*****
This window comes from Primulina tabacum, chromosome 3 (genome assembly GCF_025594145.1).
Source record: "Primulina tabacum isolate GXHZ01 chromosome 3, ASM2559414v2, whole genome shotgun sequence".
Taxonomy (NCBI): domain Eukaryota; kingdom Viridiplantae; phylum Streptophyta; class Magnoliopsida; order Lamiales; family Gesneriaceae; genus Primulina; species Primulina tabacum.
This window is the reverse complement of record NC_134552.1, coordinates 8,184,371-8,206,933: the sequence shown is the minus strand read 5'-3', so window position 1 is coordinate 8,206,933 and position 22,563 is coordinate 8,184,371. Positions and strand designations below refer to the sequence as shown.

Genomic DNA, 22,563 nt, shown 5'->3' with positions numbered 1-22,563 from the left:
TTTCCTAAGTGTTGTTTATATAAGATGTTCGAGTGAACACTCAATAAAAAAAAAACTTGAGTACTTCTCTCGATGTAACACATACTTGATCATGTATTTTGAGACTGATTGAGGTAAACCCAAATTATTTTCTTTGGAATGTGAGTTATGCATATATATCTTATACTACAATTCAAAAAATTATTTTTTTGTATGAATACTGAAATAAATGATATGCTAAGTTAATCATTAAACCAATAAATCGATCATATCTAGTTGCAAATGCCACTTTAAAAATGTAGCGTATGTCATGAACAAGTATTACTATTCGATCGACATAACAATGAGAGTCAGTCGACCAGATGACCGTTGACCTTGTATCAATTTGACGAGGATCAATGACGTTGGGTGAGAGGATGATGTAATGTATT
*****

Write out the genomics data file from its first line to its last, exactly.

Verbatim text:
This window comes from Primulina tabacum, chromosome 3 (genome assembly GCF_025594145.1).
Source record: "Primulina tabacum isolate GXHZ01 chromosome 3, ASM2559414v2, whole genome shotgun sequence".
Taxonomy (NCBI): domain Eukaryota; kingdom Viridiplantae; phylum Streptophyta; class Magnoliopsida; order Lamiales; family Gesneriaceae; genus Primulina; species Primulina tabacum.
This window is the reverse complement of record NC_134552.1, coordinates 8,184,371-8,206,933: the sequence shown is the minus strand read 5'-3', so window position 1 is coordinate 8,206,933 and position 22,563 is coordinate 8,184,371. Positions and strand designations below refer to the sequence as shown.

Genomic DNA, 22,563 nt, shown 5'->3' with positions numbered 1-22,563 from the left:
TTTCCTAAGTGTTGTTTATATAAGATGTTCGAGTGAACACTCAATAAAAAAAAAACTTGAGTACTTCTCTCGATGTAACACATACTTGATCATGTATTTTGAGACTGATTGAGGTAAACCCAAATTATTTTCTTTGGAATGTGAGTTATGCATATATATCTTATACTACAATTCAAAAAATTATTTTTTTGTATGAATACTGAAATAAATGATATGCTAAGTTAATCATTAAACCAATAAATCGATCATATCTAGTTGCAAATGCCACTTTAAAAATGTAGCGTATGTCATGAACAAGTATTACTATTCGATCGACATAACAATGAGAGTCAGTCGACCAGATGACCGTTGACCTTGTATCAATTTGACGAGGATCAATGACGTTGGGTGAGAGGATGATGTAATGTATT